Presentation on theme: "Chapter 8: Choosing where to live Habitat Selection: Choosing an appropriate place to breed or overwinter is an essential decision for most organisms."— Presentation transcript:
Chapter 8: Choosing where to live Habitat Selection: Choosing an appropriate place to breed or overwinter is an essential decision for most organisms. Although many organisms can succeed in a variety of habitats, there is usually a preferred habitat where the organism does best.
Habitat Choice For example, Great Tits nest in both mixed woodlands and hedgerows but will move into empty territories in mixed woodland if they become available. This suggests that mixed woodland is the preferred habitat. In fact, Great Tits do reproduce more successfully in mixed woodlands.
Competition between individuals for territories often results in the better competitors settling in source habitats and the remainder in sink habitats. Source habitats: reproductive success produces an excess of offspring. Sink habitats: reproductive success is not enough to sustain the population and immigrants are necessary to maintain population size.
Understanding source-sink dynamics has been a major focus of conservation biology in recent years as has the whole topic of habitat loss because many habitat specialists depend completely on certain limited and/or high demand sites (e.g. wetlands and sandy beaches).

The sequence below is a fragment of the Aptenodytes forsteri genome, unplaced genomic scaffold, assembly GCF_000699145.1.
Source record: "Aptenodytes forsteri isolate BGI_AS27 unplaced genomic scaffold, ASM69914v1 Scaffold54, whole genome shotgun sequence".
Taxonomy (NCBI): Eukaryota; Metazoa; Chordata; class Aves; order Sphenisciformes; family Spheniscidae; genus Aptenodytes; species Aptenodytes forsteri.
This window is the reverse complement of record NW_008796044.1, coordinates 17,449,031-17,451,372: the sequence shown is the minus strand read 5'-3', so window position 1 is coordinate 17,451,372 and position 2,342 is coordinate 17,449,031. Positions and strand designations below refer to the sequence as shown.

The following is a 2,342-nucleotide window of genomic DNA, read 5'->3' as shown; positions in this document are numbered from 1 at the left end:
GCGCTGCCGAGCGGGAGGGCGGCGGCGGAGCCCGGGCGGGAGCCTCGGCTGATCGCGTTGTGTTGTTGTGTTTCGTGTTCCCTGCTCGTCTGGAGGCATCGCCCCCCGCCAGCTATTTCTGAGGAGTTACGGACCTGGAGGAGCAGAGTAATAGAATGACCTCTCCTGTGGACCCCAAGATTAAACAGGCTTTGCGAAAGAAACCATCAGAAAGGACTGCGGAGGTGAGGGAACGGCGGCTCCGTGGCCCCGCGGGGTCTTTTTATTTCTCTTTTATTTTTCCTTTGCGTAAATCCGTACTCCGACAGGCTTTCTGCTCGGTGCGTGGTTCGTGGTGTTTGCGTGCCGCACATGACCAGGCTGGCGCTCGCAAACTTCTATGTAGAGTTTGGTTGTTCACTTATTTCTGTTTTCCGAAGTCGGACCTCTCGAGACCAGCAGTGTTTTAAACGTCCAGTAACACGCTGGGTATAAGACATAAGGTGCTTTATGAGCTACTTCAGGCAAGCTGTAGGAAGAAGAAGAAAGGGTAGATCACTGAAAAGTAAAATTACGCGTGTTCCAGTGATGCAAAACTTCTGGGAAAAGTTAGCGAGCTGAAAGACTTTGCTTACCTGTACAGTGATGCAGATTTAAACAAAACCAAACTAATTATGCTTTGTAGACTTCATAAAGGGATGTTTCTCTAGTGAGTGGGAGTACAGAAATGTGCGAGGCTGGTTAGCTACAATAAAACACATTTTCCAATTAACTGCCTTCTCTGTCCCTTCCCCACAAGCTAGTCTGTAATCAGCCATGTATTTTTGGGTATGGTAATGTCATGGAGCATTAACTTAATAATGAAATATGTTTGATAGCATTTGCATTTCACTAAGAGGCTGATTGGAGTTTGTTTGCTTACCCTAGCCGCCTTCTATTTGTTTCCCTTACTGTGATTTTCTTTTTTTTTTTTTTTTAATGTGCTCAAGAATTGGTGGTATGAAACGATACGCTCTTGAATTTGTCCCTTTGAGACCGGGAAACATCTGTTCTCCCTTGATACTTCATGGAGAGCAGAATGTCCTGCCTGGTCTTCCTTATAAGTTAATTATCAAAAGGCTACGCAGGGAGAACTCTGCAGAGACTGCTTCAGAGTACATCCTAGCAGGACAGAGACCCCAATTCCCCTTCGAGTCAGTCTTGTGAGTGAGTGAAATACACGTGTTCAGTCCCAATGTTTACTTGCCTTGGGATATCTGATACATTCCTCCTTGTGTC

Habitat evaluation in side-blotched lizards In some cases of territorial competition evenly matched individuals evaluate habitat quality and adjust territorial boundaries accordingly. Male side-blotched lizards defend territories that contain rocks females use for basking and cover.
Habitat evaluation in side-blotched lizards Males defend territories that contain rocks to attract females. When researchers removed rocks from some territories and added them to others the lizards responded by adjusting territory boundaries.
Habitat evaluation in side-blotched lizards Males who had lost rocks expanded their territories, males who gained rocks lost ground. End result was that territories that each attracted one female were established.
Honey bee habitat evaluation When honeybee colonies split half of the bees and the old queen depart and settle in a tree for several days. During this period workers scout for new potential hive chambers in hollow trees, cliffs and holes.
Honey bee habitat evaluation Sites 30-60 liters in volume cause scouts to dance back at the swarm. Dancing encourages other bees to visit the potential sites. These bees, if they find the site attractive, may also dance when they return to the swarm.
Honey bee habitat evaluation Scout bees visit a site only a few times and each time dance less vigorously than before.
Honey bee habitat evaluation Consequently, if a site is to remain in contention it must be attractive enough that the rate of recruitment of new scouts exceeds the drop out rate of old scouts. Sites that fail to attract new scouts drop out of contention.